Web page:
Chuck Landon: MU embraces spoiler role against FIU
MIAMI - You’re welcome, Middle Tennessee.
Goodness knows the Blue Raiders should be sending some gratitude Marshall’s way after the Thundering Herd did Middle Tennessee’s dirty work for them here Saturday.
Thanks to Marshall University knocking off FIU, 28-25, before a paltry crowd of no more than 1,500 at Riccardo Silva Stadium, it clinched Conference USA’s East Division championship for Middle Tennessee.
Now, the Blue Raiders, who won Saturday at home against West Division champion UAB, will get to play the Blazers again Saturday, Dec. 1, in the C-USA championship game.
As convoluted as all that sounds, it’s true.
Here’s how it sorted out.
If FIU had beaten Marshall, the Panthers would have won the East Division title. But the loss eliminated FIU from contention. Meanwhile, Marshall knew all along it wasn’t in the running because the Thundering Herd already had lost to the Blue Raiders, 34-24, and that’s the tie-breaker.
So, instead, Marshall embraced the spoiler role.
Did it ever.
And why not?
If Marshall can’t win the C-USA East Division title and contend for the league championship, isn’t having the unique opportunity to determine who does win it the next best thing?
“I agree with that,” said Mike Hamrick, Marshall’s athletic director.
So did star junior safety Malik Gant.
“Oh, definitely,” said Gant, who was credited with four unassisted tackles against FIU. “At least we got to be the team who decided it.”
Indeed, Marshall did.
And as has been the case so many times during the 2018 season, the Herd did it with superlative special teams play.
First, punter Robert LeFevre averaged 44.7 yards per punt. Next, early in the second half, MU’s Juwon Young partially blocked an FIU 43-yard field goal attempt by usually reliable kicker Jose Borregales and recovered the fumble.
Then, redshirt sophomore safety Brandon Drayton iced the special teams cake by blocking a punt in FIU’s end zone and falling on the ball for a touchdown to give MU a 21-10 lead with 1:23 remaining in the third quarter.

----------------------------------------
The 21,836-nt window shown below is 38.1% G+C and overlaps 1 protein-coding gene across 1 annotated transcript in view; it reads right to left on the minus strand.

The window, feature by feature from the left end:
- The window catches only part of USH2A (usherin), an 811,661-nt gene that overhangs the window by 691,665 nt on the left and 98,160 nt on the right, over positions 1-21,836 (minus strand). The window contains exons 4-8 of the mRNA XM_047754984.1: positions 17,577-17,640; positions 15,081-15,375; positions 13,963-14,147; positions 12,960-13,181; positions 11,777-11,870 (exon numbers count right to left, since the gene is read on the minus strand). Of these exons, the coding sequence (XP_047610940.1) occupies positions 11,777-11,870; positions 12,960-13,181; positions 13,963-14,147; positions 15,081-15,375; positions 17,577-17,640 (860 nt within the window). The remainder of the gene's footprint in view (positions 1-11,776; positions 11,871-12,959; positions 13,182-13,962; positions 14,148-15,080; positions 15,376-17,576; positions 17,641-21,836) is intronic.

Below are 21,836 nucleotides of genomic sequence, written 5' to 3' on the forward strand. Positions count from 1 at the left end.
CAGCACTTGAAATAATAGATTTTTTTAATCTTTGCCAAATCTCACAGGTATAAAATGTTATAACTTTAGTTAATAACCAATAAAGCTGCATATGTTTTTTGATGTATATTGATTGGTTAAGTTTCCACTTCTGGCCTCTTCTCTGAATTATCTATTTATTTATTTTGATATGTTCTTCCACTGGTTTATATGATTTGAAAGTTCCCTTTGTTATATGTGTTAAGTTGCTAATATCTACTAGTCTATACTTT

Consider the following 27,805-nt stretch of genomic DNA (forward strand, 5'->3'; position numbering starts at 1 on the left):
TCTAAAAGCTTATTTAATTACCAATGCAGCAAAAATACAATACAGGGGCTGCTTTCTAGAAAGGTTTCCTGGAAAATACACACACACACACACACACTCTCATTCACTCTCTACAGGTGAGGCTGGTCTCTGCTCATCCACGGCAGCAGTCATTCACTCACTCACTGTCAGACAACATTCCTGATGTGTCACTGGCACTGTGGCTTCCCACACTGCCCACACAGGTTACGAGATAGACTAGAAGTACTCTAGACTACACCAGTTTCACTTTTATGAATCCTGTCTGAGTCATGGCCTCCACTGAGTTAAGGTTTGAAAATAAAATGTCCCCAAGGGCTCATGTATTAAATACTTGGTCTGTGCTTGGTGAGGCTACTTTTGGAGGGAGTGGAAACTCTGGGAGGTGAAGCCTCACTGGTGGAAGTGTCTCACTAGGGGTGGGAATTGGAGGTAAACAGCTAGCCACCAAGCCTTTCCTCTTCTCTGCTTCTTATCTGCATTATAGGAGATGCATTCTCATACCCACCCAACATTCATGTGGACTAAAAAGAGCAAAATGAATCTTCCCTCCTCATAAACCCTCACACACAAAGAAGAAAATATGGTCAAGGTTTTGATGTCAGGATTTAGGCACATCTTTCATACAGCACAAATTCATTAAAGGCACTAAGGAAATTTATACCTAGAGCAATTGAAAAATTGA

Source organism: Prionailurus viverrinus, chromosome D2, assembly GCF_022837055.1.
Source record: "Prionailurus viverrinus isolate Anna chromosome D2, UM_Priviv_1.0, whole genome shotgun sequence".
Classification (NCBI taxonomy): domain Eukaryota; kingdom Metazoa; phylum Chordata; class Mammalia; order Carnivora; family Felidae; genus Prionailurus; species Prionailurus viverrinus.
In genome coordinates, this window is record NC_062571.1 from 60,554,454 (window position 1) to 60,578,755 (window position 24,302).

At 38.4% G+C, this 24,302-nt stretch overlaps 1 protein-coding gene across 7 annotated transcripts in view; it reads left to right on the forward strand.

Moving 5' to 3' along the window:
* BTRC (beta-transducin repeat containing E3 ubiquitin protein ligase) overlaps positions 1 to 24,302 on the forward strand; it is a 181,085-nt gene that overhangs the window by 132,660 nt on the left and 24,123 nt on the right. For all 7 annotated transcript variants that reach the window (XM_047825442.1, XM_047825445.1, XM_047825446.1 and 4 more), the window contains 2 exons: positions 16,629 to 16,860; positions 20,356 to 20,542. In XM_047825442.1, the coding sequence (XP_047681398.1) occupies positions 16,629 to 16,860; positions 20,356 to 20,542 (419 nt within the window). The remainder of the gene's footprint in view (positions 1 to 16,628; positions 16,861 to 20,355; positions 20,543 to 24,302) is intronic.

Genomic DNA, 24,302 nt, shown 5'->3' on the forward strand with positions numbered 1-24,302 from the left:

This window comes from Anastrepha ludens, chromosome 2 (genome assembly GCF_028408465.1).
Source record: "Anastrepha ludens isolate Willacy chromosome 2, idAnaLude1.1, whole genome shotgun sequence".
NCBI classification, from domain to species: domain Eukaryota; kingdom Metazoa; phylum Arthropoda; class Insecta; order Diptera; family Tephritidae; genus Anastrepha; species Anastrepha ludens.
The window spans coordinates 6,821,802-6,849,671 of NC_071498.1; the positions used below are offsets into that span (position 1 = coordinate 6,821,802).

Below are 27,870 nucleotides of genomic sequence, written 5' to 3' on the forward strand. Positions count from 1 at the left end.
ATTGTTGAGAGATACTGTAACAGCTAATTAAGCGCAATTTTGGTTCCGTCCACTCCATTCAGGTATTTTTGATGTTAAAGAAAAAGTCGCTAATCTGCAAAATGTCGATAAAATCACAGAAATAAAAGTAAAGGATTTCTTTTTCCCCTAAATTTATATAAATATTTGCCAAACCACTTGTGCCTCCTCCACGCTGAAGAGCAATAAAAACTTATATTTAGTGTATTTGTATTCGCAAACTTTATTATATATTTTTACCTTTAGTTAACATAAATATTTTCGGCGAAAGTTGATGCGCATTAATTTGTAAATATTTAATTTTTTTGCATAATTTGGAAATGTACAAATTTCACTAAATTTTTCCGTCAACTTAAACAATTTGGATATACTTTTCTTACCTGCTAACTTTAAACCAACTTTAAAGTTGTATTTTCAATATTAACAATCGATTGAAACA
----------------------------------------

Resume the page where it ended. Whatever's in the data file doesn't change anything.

It was superlative special teams play. In truth, it was the difference in the game.
That’s because the offense was very spotty and the defense was much more susceptible to the run than anybody expected. That’s why it took the special teams to save the day.
Why, at one point, Marshall had gone 33:14 without scoring a point. That’s because Marshall’s offense virtually disappeared in the second and third quarters. If it weren’t for FIU turning touchdowns into field goals and, then, either missing the field goal or having it blocked, MU would have been in trouble.
Meanwhile, the Herd’s defense was having more difficulty stopping an opposing running attack than it had experienced in weeks and weeks. MU came into the game allowing just 91.5 yards rushing per game, but FIU gashed the defense for 190 yards on 37 attempts for 5.1 yards per carry.
To the MU offense’s credit, however, it did step up and put away the game down the stretch.
Which means it’s time to look forward to next week.
“I was watching Virginia and Virginia Tech play each other last night,” said Marshall head coach Doc Holliday. “I was wondering who we were going to play next. I guess Virginia Tech wants us to come down there and make them bowl eligible.”
It appears Marshall will reprise its spoiler role next week.
What delicious irony.
Chuck Landon is a sports columnist for The Herald-Dispatch. Contact him at firstname.lastname@example.org.